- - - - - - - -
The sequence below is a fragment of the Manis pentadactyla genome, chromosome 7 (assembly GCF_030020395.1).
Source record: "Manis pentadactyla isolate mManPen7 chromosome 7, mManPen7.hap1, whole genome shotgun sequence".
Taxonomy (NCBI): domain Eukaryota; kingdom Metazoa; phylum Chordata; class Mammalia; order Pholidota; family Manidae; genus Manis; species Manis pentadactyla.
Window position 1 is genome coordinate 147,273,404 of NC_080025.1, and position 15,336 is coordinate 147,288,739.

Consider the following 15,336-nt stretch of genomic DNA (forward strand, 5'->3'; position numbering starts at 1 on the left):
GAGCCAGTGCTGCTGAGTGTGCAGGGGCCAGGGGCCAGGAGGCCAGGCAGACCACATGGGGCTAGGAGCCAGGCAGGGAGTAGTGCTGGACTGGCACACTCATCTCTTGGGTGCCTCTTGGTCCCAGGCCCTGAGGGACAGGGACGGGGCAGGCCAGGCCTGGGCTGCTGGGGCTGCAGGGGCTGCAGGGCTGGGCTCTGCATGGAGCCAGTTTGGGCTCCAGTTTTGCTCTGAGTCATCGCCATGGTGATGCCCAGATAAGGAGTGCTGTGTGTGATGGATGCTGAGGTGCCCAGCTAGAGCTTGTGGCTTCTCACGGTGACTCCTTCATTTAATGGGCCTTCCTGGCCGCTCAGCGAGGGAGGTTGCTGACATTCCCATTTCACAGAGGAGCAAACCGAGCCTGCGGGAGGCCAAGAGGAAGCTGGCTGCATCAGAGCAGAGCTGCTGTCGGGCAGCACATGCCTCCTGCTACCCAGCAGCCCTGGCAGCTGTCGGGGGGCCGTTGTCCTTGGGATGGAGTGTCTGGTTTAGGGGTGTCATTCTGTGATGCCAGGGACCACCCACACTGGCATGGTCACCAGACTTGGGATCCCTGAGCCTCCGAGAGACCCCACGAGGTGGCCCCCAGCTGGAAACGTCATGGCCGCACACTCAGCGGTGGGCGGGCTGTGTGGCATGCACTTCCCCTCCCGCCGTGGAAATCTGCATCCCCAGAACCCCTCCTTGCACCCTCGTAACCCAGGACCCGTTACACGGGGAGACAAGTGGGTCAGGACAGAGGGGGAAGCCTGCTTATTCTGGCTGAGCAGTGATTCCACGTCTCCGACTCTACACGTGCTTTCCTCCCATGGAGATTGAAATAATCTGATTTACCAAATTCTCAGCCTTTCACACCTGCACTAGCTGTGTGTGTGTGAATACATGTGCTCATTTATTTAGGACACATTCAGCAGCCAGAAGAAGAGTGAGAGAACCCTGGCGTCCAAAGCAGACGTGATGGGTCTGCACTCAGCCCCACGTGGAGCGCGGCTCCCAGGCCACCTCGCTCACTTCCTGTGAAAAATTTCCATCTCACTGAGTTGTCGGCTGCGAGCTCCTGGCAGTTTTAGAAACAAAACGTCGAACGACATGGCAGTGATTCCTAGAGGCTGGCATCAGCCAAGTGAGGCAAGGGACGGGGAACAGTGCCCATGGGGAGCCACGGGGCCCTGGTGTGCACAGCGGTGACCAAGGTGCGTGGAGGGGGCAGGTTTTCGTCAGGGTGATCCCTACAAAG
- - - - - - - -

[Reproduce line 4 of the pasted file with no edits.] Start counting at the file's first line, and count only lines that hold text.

Window position 1 is genome coordinate 147,273,404 of NC_080025.1, and position 15,336 is coordinate 147,288,739.